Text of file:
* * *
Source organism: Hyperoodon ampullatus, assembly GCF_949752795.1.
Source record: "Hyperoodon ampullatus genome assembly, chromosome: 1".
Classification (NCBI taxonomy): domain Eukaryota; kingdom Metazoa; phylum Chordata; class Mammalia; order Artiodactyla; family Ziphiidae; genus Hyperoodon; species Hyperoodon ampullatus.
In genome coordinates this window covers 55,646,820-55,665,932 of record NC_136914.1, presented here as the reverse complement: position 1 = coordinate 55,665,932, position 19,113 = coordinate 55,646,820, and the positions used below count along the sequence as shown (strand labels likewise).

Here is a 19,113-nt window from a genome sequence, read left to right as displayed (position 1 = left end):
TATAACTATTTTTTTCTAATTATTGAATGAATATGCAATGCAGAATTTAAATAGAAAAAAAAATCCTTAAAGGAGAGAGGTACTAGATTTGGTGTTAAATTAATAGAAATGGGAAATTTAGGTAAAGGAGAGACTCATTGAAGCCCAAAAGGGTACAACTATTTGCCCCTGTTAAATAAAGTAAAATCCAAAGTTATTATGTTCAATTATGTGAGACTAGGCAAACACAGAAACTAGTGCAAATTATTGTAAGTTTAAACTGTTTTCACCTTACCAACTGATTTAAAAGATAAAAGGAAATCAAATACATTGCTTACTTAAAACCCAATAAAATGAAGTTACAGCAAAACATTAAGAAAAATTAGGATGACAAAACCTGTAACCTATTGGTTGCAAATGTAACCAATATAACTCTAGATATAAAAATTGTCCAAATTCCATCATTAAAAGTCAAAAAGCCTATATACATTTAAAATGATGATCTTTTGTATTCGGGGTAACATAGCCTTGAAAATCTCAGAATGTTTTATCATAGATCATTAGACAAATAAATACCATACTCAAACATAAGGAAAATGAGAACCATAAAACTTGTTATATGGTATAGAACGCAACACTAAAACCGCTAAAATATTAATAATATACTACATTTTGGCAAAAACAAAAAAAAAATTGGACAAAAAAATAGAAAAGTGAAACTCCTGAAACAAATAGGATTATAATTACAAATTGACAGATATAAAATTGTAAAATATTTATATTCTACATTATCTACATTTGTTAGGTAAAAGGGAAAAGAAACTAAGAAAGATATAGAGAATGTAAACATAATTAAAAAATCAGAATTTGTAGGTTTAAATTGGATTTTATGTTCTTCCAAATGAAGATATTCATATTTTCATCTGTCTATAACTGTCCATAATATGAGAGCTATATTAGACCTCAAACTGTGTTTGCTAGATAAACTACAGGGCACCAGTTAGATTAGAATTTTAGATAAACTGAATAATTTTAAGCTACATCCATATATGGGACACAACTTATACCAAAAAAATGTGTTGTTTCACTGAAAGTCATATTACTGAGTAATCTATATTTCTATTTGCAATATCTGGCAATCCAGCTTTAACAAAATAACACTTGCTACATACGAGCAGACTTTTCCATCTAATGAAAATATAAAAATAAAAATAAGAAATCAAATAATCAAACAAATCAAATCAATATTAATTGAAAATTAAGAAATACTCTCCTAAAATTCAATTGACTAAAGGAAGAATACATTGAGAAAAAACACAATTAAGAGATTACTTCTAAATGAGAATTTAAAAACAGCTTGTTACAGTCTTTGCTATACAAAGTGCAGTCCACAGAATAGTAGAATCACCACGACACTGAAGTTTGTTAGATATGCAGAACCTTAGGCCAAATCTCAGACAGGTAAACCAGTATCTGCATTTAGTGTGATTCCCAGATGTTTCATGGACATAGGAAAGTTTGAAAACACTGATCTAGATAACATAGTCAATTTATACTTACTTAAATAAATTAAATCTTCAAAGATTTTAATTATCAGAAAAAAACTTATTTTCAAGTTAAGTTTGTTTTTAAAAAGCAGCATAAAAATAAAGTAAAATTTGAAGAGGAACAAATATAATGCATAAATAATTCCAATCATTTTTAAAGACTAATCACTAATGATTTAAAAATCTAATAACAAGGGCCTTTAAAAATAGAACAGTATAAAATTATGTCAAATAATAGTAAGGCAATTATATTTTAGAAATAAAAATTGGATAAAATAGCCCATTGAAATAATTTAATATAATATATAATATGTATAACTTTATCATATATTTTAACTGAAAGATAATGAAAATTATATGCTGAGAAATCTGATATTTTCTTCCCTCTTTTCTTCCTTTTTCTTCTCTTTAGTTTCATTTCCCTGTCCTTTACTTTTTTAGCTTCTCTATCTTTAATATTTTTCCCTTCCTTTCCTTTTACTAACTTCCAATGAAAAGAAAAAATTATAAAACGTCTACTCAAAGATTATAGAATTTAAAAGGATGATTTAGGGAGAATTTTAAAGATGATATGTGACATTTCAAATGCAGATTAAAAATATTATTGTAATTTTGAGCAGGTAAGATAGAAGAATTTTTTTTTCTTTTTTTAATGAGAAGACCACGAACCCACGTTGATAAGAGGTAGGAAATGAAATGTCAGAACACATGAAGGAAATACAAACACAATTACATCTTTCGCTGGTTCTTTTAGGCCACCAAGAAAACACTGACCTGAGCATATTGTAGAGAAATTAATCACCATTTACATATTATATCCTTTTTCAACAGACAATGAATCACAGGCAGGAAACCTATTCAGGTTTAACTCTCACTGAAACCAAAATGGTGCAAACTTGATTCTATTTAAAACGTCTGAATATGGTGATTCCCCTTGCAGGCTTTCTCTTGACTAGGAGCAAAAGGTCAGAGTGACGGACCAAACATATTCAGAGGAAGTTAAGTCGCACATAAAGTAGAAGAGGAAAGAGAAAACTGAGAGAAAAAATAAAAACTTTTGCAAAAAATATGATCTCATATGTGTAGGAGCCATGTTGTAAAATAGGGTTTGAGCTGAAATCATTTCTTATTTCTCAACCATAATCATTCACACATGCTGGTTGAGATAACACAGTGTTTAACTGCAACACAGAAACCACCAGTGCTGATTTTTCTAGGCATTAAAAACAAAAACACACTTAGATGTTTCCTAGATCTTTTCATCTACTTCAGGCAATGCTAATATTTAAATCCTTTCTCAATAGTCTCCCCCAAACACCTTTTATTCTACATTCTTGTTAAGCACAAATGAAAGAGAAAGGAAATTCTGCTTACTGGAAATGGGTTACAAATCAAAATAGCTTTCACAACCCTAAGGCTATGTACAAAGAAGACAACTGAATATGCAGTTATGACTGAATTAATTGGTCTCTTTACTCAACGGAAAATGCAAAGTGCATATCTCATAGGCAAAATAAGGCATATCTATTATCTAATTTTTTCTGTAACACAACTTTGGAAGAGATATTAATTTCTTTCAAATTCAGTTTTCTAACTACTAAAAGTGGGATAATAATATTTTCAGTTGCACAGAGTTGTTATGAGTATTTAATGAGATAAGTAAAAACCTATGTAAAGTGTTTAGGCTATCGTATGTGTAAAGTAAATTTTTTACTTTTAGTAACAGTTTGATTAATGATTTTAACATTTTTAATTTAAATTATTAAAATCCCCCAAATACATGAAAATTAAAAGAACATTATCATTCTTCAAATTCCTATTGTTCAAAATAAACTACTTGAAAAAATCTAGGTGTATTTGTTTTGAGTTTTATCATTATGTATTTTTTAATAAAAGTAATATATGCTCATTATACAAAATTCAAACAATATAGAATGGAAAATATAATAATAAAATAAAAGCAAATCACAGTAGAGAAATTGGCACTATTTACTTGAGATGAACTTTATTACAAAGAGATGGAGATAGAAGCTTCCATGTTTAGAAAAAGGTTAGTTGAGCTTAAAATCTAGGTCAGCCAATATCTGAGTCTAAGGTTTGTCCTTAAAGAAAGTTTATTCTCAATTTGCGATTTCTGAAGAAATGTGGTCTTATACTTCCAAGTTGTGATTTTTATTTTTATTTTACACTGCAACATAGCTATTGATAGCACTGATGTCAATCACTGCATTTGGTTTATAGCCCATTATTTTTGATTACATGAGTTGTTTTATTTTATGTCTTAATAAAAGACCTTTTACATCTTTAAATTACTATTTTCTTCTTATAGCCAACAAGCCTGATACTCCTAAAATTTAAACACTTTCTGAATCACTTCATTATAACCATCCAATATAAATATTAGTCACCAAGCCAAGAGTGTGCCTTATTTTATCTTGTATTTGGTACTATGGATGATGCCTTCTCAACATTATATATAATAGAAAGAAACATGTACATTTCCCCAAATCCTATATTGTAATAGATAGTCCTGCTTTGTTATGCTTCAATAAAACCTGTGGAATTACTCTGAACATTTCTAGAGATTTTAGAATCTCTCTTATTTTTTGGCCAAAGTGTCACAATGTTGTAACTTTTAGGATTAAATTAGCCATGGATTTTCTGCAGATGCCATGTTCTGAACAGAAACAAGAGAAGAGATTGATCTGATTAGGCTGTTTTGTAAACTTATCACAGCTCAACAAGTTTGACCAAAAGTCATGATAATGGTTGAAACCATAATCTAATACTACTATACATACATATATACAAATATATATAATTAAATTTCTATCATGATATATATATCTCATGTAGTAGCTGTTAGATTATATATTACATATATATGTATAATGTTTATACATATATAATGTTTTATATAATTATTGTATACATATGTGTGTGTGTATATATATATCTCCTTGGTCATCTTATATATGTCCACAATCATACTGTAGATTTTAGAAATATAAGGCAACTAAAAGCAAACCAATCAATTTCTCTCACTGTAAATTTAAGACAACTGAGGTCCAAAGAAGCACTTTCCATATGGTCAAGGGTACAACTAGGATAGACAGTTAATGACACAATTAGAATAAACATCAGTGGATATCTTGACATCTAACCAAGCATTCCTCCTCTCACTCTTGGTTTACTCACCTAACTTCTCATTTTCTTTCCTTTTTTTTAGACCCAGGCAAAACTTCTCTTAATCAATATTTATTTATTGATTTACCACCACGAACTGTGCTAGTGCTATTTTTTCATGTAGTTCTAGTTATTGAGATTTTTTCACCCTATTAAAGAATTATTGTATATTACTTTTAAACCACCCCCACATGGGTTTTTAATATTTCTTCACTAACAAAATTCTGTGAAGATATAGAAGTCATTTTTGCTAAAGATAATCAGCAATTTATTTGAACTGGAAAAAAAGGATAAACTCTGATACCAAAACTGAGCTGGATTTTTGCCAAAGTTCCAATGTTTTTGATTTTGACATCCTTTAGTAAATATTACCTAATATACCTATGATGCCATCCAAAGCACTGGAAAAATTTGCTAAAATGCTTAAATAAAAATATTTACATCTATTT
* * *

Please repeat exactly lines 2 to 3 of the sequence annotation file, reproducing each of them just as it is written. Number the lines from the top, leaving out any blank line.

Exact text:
Source record: "Hyperoodon ampullatus genome assembly, chromosome: 1".
Classification (NCBI taxonomy): domain Eukaryota; kingdom Metazoa; phylum Chordata; class Mammalia; order Artiodactyla; family Ziphiidae; genus Hyperoodon; species Hyperoodon ampullatus.